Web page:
2004 Buick Rainier Auto Review

24 May 2015 | Author: | Comments Off on 2004 Buick Rainier Auto Review

Buick Rainier

2004 Buick Rainier

Distinctively Buick, intrinsically SUV

James M. Flammang on 09.01.2003

Celebrating its centennial year, Buick adds a second sport-utility vehicle to its lineup. Unlike the smaller Rendezvous, which ranks as a crossover model, the new Rainier is an unabashed truck-based SUV. Featuring full-frame construction, the latest Buick is based upon GM’s midsize SUV architecture, also used for the Chevrolet TrailBlazer, GMC Envoy, and Oldsmobile Bravada.

In fact, Buick is essentially easing into the luxury-oriented spot currently occupied by the Bravada, which will fade away next year.

Buick promises a silky feel and performance. more akin to a fine touring car than a truck. Instead of steel coil springs, the Rainier uses an electronically controlled rear air suspension, intended to yield a cushiony ride that melds with Buick’s long-lived image of gracious comfort.

Rainiers may have rear-wheel drive or on-demand all-wheel drive. Incorporating a locking rear differential, the AWD system is fully automatic and needs no attention from the driver. Though mainly intended for driving on regular pavement, an all-wheel drive Rainier is said to offer off-road capability, which means an unpaved two-track road rather than serious wilderness.

Rear-drive models include traction assist, to ease operation on slippery surfaces.

A glance at the front end reveals the Buick heritage is evident, centered on an oval grille with a long row of vertical bars, surrounding a tri-shield badge. Sculpted wheel flares and noticeable shoulders aim to highlight the rugged look, without losing elegance in the process. Fog lamps are standard.

A monochromatic interior is available in pewter or cashmere, with chrome accents and dark burled walnut woodgrain trim. Trimmed with perforated leather, the seats are well cushioned, but side bolstering is nearly absent. Front seats have a memory feature and can be equipped with heat.

Powertrains reflect those used in other GM midsize SUVs. The standard 275-horsepower 4.2-liter inline six-cylinder engine delivers 275 pound-feet of torque. An optional all-aluminum 290-hp, 5.3-liter V-8, which is exclusive to the Rainier in GM’s short-wheelbase midsize group, produces 325 pound-feet. Both engines drive a four-speed Hydra-Matic transmission.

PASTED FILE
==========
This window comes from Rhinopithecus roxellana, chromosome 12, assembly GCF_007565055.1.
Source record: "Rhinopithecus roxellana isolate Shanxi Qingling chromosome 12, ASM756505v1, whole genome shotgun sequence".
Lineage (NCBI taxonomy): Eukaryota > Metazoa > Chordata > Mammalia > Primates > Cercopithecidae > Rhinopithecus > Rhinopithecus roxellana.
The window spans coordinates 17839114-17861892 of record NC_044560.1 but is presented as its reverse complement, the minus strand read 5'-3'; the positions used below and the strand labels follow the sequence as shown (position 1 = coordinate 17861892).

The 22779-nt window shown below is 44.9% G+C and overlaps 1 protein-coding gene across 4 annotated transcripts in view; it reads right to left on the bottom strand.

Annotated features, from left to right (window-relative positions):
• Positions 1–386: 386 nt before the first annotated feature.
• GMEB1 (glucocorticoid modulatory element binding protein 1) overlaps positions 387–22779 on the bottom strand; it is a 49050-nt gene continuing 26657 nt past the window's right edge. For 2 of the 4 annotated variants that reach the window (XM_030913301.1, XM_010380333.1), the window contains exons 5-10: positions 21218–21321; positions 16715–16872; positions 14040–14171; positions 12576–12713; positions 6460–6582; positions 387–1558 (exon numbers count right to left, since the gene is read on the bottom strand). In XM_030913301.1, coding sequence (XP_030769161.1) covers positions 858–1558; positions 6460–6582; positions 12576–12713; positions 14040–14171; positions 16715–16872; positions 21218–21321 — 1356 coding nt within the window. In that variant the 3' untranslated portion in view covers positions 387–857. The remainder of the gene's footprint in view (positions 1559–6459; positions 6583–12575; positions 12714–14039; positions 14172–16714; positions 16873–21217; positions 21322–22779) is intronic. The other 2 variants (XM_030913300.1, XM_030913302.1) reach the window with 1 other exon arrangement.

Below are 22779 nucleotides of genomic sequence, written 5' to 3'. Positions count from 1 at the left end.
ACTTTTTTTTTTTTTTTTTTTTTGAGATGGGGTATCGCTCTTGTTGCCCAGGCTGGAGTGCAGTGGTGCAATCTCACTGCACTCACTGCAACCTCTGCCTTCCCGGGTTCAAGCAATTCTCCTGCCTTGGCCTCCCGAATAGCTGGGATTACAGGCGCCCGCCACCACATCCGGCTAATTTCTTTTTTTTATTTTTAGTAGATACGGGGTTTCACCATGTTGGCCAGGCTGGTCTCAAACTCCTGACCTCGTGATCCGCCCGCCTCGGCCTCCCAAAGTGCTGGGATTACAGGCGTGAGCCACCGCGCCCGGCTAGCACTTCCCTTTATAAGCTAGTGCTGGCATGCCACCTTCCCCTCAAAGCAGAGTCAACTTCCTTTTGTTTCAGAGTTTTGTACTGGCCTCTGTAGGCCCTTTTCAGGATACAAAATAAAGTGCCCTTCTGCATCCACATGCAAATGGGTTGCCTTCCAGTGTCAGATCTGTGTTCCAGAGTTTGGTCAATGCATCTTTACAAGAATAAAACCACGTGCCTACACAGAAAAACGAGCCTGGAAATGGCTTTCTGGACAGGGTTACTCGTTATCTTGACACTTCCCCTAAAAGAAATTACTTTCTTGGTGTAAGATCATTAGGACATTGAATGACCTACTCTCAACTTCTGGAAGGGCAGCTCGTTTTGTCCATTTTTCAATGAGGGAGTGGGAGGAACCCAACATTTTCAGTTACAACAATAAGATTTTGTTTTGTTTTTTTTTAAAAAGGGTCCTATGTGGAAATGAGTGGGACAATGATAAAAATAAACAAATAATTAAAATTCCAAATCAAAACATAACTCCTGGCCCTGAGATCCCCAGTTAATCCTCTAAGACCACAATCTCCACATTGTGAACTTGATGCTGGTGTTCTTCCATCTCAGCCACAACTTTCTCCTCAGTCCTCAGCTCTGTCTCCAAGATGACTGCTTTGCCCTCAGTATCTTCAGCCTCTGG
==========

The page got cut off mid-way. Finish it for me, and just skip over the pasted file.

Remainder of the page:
Towing capacity ranges from 5,600 to 6,700 pounds, depending on drivetrain. Acceleration with the V-8 engine is truly energetic and the automatic transmission responds rapidly, without awkwardness, at any speed. The Rainier moves out quickly from a standstill, too.

Buick claims best-in-class body stiffness, to help isolate occupants from road vibrations and noise. Rack-and-pinion steering is installed, along with vented, anti-locking all-disc brakes. Side-impact airbags for front occupants are optional.

All seating positions have three-point safety belts.

Buick Rainier

Built on a 113-inch wheelbase, the Rainier measures 193.4 inches long overall and stands 71.9 inches tall. Minimum ground clearance is 7.7 inches, and step-in height is 18.2 inches. Michelin tires ride 17-inch aluminum wheels.

Cargo space is 80.1 cubic feet with the rear seats folded down or 39.8 cubic feet with all seats up.

With its rear air suspension, the Rainier delivers a ride that’s a bit more refined than some other GM midsize models, though not dramatically so. The Rainier copes very well with lumpy pavement, absorbing most of the roughness. Even so, you can expect to feel nearly all of the imperfections, at least a little.

Impressively stable on both two-lane roads and fast-moving expressways, a Rainier handles confidently, though not necessarily above the SUV norm. A Rainier is quieter on the road than its GM cousins, thanks to Buick’s QuietTuning construction that includes acoustic laminate in the windshield and front door glass, as well as additional sealing at the C- and D-pillars, and increased sound absorption materials throughout.

Visibility is fine all around, except for a slight constriction over the driver’s left shoulder. Instruments with green needles on a silver background are unusual in appearance and not the easiest to read at a glance. Style, it seems, has taken precedence over substance on the dashboard.

Rainiers go on sale in September 2003, competing against the Jeep Grand Cherokee Limited, Lincoln Aviator, and Mercury Mountaineer. GM’s OnStar communications system is standard. A navigation system, DVD-based video entertainment system and XM Satellite Radio are expected to be available. Factory-offered accessories include chrome-plated assist steps, a cargo management system with adjustable dividers, and a pet divider. (www.buick.com)

Buick Rainier
Buick Rainier
Buick Rainier
Buick Rainier
Buick Rainier
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